4. WOUND TREATMENT

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Since wounds make up the majority of injuries to the body, treating them is kind of the basis of first aid for trauma. It is a very uncomplicated procedure, so it is the first thing to learn about first aid. Proper wound care prevents wound complications and reduces wound healing time by almost a factor of three.

To treat a wound you need gauze, absorbent cotton, bandages and some disinfectant. It goes without saying that wound dressing should be done with clean, washed hands if possible.

If the wound is bleeding very badly, you must first stop the bleeding. Then start dressing the wound. If there is no disinfectant solution available, as part of first aid, the wound should simply be covered with clean (sterile) gauze from above, then a layer of absorbent cotton should be placed and the entire wound tied with a bandage.

If any disinfectant is available – iodine tincture, hydrogen peroxide – then the skin around the wound is first wiped twice or three times with gauze or absorbent cotton moistened with a disinfectant solution. Such treatment is more effective in combating the penetration of bacteria into the wound from the surrounding skin.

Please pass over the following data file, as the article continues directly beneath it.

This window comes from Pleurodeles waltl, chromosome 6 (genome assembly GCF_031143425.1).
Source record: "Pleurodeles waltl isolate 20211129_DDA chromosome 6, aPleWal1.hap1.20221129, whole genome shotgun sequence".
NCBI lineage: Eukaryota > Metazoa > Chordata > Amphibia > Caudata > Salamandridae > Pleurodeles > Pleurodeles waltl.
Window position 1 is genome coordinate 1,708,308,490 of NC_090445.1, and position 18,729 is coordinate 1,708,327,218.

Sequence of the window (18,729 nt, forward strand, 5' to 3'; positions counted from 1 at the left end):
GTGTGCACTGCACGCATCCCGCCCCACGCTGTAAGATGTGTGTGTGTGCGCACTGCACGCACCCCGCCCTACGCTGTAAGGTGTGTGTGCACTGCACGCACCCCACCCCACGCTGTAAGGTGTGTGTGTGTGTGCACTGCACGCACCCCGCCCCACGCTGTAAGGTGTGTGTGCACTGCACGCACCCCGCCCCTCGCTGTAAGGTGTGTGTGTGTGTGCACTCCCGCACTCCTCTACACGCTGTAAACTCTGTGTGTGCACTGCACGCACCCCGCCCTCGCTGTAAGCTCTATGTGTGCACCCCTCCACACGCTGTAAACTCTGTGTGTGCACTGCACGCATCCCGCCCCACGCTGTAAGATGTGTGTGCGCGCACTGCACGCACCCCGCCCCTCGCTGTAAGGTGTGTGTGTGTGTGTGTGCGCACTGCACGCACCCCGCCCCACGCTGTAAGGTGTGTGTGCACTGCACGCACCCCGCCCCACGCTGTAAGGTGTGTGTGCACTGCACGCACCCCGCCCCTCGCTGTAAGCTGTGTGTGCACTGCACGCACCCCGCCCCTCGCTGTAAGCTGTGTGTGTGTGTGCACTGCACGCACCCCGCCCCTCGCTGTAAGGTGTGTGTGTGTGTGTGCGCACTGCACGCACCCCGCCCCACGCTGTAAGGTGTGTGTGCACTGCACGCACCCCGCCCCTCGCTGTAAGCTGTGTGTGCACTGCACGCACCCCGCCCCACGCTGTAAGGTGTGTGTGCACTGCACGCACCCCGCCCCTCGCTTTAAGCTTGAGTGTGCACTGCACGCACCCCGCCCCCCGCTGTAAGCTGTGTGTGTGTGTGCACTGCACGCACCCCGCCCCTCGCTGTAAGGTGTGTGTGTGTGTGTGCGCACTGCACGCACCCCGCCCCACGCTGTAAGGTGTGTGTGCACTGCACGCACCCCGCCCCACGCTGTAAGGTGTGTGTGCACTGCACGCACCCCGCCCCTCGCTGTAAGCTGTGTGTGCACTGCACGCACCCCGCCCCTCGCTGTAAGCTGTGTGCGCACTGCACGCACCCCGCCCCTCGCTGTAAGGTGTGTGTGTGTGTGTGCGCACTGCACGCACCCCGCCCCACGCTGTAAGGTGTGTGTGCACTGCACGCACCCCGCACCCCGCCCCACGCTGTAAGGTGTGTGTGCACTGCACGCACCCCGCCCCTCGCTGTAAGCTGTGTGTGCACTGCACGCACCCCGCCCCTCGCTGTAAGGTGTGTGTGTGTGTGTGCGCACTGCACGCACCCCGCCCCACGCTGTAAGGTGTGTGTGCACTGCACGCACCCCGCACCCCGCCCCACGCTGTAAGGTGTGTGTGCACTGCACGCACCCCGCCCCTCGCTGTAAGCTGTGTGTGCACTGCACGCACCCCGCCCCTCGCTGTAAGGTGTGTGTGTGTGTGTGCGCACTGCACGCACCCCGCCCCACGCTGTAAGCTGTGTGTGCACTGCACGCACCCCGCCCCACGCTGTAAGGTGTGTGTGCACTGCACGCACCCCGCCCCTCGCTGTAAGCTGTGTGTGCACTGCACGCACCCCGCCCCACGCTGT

In extreme cases, when neither gauze nor bandages are available, the superficial wound may be covered with a plastic bandage and then bandaged with a clean, unused handkerchief.
Abrasions are washed with hydrogen peroxide and bandaged. Wounds should not be rinsed with water, let alone alcohol or iodine tincture. The disinfectant solution entering the wound causes the damaged cells to die, thereby causing considerable pain.
No powders or ointments should be put on the wound and no absorbent cotton should be placed directly on it!

If any tissue protrudes from the wound – brain, intestines – it should be covered from above (without pressure) with clean gauze, but under no circumstances should it be pushed inwards.
With extensive limb wounds the wounded limb should be immobilized (a splint should be applied over the healthy surface of the limb).

Any relatively deep wound requires skilled surgical treatment. The caregiver must therefore ensure that the injured person is transported to a medical facility.



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